Following criticism for kissing Spain player Jenni Hermoso during the Women’s World Cup final presentation ceremony, Luis Rubiales resigned as head of the Spanish Football Federation.
Hermoso, 33, said the kiss after Spain defeated England was consensual and filed a judicial complaint last Tuesday.
In a statement, Rubiales stated that he had offered his resignation to federation acting president Pedro Rocha.
“I cannot continue my work,” he said on Piers Morgan’s television show.
The 46-year-old has also stepped down as vice president of Uefa’s executive committee.
The aftermath of the kiss has gripped Spanish football in recent weeks, overshadowing Spain’s World Cup victory, with Rubiales refusing to resign despite repeated calls.
Following Hermoso’s testimony on Tuesday, a prosecutor filed a lawsuit with Spain’s Supreme Court on Friday against Rubiales for sexual assault and coercion.
Rubiales said the kiss was “mutual and “consensual,” but Fifa, football’s world governing body, had temporarily suspended him.
“It is clear that I will not be able to return to my position after Fifa’s quick suspension, plus the rest of the open proceedings against me,” Rubiales said in a statement.
“Insisting on waiting and holding out will not benefit either the federation or Spanish football.”
Rubiales stated that he hoped his departure would help Spain’s joint candidacy for the 2030 World Cup with Morocco and Portugal.
“I have faith in the truth, and I will do everything in my power to prevail,” he added.
“My daughters, my family, and the people who love me have suffered the effects of excessive persecution as well as many falsehoods, but it is also true that on the street, more and more every day, the truth is prevailing.”
81 Spanish players, including all 23 World Cup winners, indicated they would not play for Spain again while Rubiales was in charge.
World Cup-winning manager Jorge Vilda, a close associate of Rubiales, was fired on September 5 amid the scandal, and Montse Tome was selected as his replacement.
Politicians, football players, and celebrities have all spoken out against Rubiales, and demonstrators gathered last month at the federation’s offices to demand his resignation.
Yolanda Diaz, Spain’s interim Labour Minister, wrote on X (previously Twitter), “The feminist country is advancing faster and faster.”
“It is unavoidable that our lives will change for the better. We stand with you, Jenni, and all women.”
Spain’s equality minister, Irene Montero, added, “It’s over.”
When Morgan asked if there was anything specific that prompted him to resign, Rubiales replied that he talked to his family and sought advice from friends.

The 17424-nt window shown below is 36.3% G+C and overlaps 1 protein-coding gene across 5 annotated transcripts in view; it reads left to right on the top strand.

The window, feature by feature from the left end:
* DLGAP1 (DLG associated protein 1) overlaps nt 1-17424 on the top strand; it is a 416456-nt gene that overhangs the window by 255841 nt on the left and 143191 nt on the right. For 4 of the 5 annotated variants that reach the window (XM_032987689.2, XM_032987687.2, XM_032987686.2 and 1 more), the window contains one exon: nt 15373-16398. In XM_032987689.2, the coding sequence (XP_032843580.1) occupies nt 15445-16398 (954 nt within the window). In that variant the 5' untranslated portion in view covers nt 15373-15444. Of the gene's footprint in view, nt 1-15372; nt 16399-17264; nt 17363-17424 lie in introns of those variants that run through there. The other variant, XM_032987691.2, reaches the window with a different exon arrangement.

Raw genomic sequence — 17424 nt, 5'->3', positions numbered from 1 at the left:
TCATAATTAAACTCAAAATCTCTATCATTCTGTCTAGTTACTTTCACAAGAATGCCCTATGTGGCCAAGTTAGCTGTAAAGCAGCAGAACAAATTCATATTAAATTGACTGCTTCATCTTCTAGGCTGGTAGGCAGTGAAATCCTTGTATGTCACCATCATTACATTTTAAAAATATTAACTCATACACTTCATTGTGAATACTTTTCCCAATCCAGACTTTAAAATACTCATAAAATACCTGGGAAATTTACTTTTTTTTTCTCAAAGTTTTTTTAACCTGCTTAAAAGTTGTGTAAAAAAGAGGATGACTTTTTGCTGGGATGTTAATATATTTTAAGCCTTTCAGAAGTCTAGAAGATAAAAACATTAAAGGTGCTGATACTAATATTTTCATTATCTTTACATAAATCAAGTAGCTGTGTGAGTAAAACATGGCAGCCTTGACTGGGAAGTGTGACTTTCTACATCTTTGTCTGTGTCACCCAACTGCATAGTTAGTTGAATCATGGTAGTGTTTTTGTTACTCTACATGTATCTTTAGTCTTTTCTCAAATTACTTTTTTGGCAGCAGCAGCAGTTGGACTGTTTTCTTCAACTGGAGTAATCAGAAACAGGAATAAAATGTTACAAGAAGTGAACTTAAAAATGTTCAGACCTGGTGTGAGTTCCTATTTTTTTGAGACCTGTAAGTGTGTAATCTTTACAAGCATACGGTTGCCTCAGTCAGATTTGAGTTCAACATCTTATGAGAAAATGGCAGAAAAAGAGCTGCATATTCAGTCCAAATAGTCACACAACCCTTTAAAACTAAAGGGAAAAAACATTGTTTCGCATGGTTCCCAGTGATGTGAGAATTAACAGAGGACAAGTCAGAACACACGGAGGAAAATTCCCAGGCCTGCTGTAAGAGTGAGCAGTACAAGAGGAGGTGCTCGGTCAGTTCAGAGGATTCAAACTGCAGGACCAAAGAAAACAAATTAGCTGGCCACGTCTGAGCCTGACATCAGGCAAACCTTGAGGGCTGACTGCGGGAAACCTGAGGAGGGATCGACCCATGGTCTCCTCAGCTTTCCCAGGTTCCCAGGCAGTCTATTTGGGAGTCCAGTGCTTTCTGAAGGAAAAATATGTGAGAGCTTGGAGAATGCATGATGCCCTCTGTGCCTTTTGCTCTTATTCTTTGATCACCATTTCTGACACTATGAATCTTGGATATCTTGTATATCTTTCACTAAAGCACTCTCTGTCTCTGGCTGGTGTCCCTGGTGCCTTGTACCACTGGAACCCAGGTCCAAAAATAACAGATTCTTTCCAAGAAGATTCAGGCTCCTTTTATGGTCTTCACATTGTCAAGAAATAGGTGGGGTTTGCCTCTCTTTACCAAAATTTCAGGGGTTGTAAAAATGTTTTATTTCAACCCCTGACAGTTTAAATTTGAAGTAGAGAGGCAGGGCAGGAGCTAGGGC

“I spoke with my father and daughters—they know it’s not about me—and some very close friends told me, ‘Luis, you need to focus on your dignity and continue your life because if you don’t, you’re going to damage people you love and the sport you love,’” Rubiales said.
“This was not only a personal issue for me. An attitude toward myself can have a significant impact on third parties. It was the only thing I could think of.”
Hermoso was greeted warmly by supporters and teammates of her native club, Pachuca, before their 2-1 win over the Pumas in Mexico’s Liga MX women’s league on Sunday.
The 33-year-old revealed a painting on the Hidalgo Stadium’s walls commemorating her achievements with Spain in the Women’s World Cup, as well as a framed jersey bearing her number 10.
Hermoso’s complaint was one of sexual assault, but Marta Durantez Gil added an allegation of coercion when filing with the high court after the forward told the prosecutor that Rubiales and his “professional entourage” pressured her relatives to say she “justified and approved what happened.”
The court must now present formal charges against Rubiales.
Rubiales had been observed holding his crotch near Queen Letizia and her daughter while celebrating Spain’s 1-0 win over England in Sydney prior to the kiss.
A high court judge will now review the complaint and determine whether to accept or dismiss it. If accepted, a magistrate will be assigned to conduct an inquiry, which will result in either a recommendation to go to trial or dismissal of the case.
Under Spanish law, a charge of sexual assault can result in a fine or up to four years in prison.
“The high court frequently deals with international crimes, such as terrorism or organized crime.” It is interested in this case since Mr. Rubiales’ alleged assault occurred in Australia,” BBC Madrid correspondent Guy Hedgecoe added.
On August 28, Spanish prosecutors launched a preliminary inquiry to determine whether the incident constituted a sexual assault offence.
At the time, Spain’s highest criminal court announced that it would launch an investigation due to the “unequivocal nature” of Hermoso’s words, stating that it was necessary “to determine their legal significance.”
Spain’s national sports tribunal (TAD) started a misconduct action against him earlier this month, saying that he had committed a “serious offence” by kissing Hermoso.
The TAD, however, fell short of the “very serious offence” that the government had asked for, which would have resulted in his suspension.